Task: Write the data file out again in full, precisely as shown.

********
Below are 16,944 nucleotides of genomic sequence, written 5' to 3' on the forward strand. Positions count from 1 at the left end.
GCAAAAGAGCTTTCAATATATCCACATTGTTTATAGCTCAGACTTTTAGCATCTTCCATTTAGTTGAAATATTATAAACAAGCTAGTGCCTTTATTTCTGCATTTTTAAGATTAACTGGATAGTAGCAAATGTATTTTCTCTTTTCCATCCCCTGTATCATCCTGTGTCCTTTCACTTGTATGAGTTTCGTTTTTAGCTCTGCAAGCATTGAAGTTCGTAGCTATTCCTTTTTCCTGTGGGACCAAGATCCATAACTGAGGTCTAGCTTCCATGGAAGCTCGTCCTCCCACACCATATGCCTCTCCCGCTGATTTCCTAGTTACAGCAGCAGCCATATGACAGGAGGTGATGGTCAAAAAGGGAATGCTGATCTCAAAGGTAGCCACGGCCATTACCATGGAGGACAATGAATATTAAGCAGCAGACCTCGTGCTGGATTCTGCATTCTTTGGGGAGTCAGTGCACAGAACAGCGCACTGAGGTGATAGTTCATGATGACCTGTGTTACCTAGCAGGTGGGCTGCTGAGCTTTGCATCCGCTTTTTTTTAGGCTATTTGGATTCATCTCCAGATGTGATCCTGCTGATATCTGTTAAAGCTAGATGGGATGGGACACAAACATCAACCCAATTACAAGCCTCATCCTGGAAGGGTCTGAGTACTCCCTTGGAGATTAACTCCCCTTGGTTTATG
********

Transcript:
Below are 16,944 nucleotides of genomic sequence, written 5' to 3' on the forward strand. Positions count from 1 at the left end.
GCAAAAGAGCTTTCAATATATCCACATTGTTTATAGCTCAGACTTTTAGCATCTTCCATTTAGTTGAAATATTATAAACAAGCTAGTGCCTTTATTTCTGCATTTTTAAGATTAACTGGATAGTAGCAAATGTATTTTCTCTTTTCCATCCCCTGTATCATCCTGTGTCCTTTCACTTGTATGAGTTTCGTTTTTAGCTCTGCAAGCATTGAAGTTCGTAGCTATTCCTTTTTCCTGTGGGACCAAGATCCATAACTGAGGTCTAGCTTCCATGGAAGCTCGTCCTCCCACACCATATGCCTCTCCCGCTGATTTCCTAGTTACAGCAGCAGCCATATGACAGGAGGTGATGGTCAAAAAGGGAATGCTGATCTCAAAGGTAGCCACGGCCATTACCATGGAGGACAATGAATATTAAGCAGCAGACCTCGTGCTGGATTCTGCATTCTTTGGGGAGTCAGTGCACAGAACAGCGCACTGAGGTGATAGTTCATGATGACCTGTGTTACCTAGCAGGTGGGCTGCTGAGCTTTGCATCCGCTTTTTTTTAGGCTATTTGGATTCATCTCCAGATGTGATCCTGCTGATATCTGTTAAAGCTAGATGGGATGGGACACAAACATCAACCCAATTACAAGCCTCATCCTGGAAGGGTCTGAGTACTCCCTTGGAGATTAACTCCCCTTGGTTTATG